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Car insurance fraud schemes

Car insurance fraud

Car insurance fraud is rampant in Ontario. An estimated 10 to 15% of insurance premiums go towards covering the costs of fraudulent car insurance claims in the province, meaning all drivers share the burden.

This is why being vigilant and able to recognize the signs of insurance fraud can help prevent you from becoming a victim of the many games fraudsters play.

While the government, the police force, the Insurance Bureau of Canada (IBC) and your insurance providers all work in their own ways to prevent car insurance fraud in Ontario, your own diligence is your best defense against car insurance fraud.

Types of fraudulent car insurance schemes

Some fraud is intentional and obvious, while other forms are more subtle. The driver may not be aware they are engaging in fraudulent activities, but the penalties can be severe. Fraudulent insurance activity is a criminal offence and if you are found guilty of participating you can face both insurance and legal repercussions.

These are some common examples of auto insurance fraud activities.

Staged accidents – This is when an individual or a group of individuals plot together to stage an accident in order to file or inflate an insurance claim.

There are many ways you can get caught in this:

  • Swoop and squat – Two vehicles intentionally cause a rear-end collision, trapping an unsuspecting driver in the middle
  • Drive down or wave down – A fraudster gives you the okay to make a left hand turn or to pull out of a side street or a parking lot only to proceed and intentionally collide with your vehicle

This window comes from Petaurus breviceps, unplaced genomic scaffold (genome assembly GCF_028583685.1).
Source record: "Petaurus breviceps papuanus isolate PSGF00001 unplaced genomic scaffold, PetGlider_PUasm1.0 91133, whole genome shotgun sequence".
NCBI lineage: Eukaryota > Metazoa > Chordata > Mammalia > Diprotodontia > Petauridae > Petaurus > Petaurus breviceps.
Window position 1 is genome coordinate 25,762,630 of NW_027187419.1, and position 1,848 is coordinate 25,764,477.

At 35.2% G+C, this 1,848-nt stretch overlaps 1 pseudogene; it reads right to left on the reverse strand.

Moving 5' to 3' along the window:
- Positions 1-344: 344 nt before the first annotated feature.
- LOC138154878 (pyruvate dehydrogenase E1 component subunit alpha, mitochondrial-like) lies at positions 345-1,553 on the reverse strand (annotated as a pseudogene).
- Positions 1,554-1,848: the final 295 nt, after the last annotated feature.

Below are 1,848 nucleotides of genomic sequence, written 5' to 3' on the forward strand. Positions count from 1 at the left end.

• Enhanced damages – You're involved in a legitimate accident, but the not-at-fault driver causes additional damage to his vehicle or claims previous damage was caused as a result of the accident

Lying on your policy – This is when you omit or lie about information when you're applying for an auto insurance policy. Some refer to this as auto premium evasion. An example of this is failing to add another driver to your policy, such as a teenage driver. You may not think you're scheming, but omitting this information is fraud.

Lying about the loss – Reporting that a loss occurred in any way other than how it happened is fraud. This is common when people don't want to admit they were at-fault and so they adjust the details of what happened.

Falsifying services or treatment - This is when a healthcare provider, auto body shop or another related professional claims you were given treatments or services that you weren't in order to inflate their insurance claim. Do not conspire with them.

Recognize, Reject and Report

We may be used to the three R's standing for "recycle, reduce, reuse," but the IBC has given them a new definition when it comes to auto insurance fraud in Canada.

The idea is simple. Recognize fraudulent auto insurance activities; reject participating in fraudulent activities; report suspicious auto insurance activities to the police and to your insurance provider.

If you are in an accident, always work directly with your insurance provider and only with body shops that you trust. Be wary of recommendations or referrals made on site by others involved in the accident and be sure to report this activity to your insurance provider.

If you have any questions about how insurance fraud schemes affect your car insurance, please give us a call at 1-866-523-4111.

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